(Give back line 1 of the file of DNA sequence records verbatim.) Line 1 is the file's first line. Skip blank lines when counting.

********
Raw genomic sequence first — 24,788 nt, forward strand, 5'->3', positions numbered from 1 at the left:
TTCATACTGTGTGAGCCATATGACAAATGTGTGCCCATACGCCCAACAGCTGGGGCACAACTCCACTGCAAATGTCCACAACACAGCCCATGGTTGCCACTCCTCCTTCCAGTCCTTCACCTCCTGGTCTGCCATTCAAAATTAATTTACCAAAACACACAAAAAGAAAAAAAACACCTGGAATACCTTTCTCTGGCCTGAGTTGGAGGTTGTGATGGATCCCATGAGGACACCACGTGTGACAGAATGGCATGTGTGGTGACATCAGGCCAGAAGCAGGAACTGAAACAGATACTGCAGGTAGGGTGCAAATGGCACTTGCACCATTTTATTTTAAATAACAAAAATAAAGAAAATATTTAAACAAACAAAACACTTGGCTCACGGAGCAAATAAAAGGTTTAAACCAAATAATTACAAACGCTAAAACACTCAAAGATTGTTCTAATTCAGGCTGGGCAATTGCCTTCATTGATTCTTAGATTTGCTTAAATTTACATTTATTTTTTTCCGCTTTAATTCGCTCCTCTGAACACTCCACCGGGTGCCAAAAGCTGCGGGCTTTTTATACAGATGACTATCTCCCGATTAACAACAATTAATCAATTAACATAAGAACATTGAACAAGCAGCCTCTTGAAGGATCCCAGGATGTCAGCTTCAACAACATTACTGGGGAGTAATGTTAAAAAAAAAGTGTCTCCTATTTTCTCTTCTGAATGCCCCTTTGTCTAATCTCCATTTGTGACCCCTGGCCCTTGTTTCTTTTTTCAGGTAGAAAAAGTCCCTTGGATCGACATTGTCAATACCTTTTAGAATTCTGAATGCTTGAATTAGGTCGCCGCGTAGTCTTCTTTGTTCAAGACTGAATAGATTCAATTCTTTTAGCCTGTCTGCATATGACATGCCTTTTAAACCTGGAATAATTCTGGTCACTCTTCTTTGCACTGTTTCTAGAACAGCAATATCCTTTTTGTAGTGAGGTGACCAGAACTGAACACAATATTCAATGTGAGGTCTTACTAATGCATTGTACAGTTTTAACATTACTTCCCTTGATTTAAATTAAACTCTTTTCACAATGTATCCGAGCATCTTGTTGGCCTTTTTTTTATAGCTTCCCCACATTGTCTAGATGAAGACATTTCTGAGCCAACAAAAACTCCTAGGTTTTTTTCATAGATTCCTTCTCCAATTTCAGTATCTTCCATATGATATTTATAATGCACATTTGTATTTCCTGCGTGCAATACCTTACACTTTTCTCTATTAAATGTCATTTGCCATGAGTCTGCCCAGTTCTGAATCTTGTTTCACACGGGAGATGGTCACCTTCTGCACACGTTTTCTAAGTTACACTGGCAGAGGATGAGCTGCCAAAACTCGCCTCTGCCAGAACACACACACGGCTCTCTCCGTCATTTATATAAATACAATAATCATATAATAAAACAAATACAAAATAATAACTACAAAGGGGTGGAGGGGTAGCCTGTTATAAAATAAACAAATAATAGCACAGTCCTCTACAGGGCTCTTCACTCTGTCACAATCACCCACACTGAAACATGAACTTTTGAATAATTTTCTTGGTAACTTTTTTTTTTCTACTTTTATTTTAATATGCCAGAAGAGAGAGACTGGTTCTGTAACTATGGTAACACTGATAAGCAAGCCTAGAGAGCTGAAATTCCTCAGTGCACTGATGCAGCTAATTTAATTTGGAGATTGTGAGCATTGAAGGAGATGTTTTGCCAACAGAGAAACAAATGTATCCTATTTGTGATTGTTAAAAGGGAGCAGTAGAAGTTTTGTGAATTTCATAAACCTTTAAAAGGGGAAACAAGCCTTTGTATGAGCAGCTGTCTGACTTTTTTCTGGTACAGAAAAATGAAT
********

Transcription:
Raw genomic sequence first — 24,788 nt, forward strand, 5'->3', positions numbered from 1 at the left: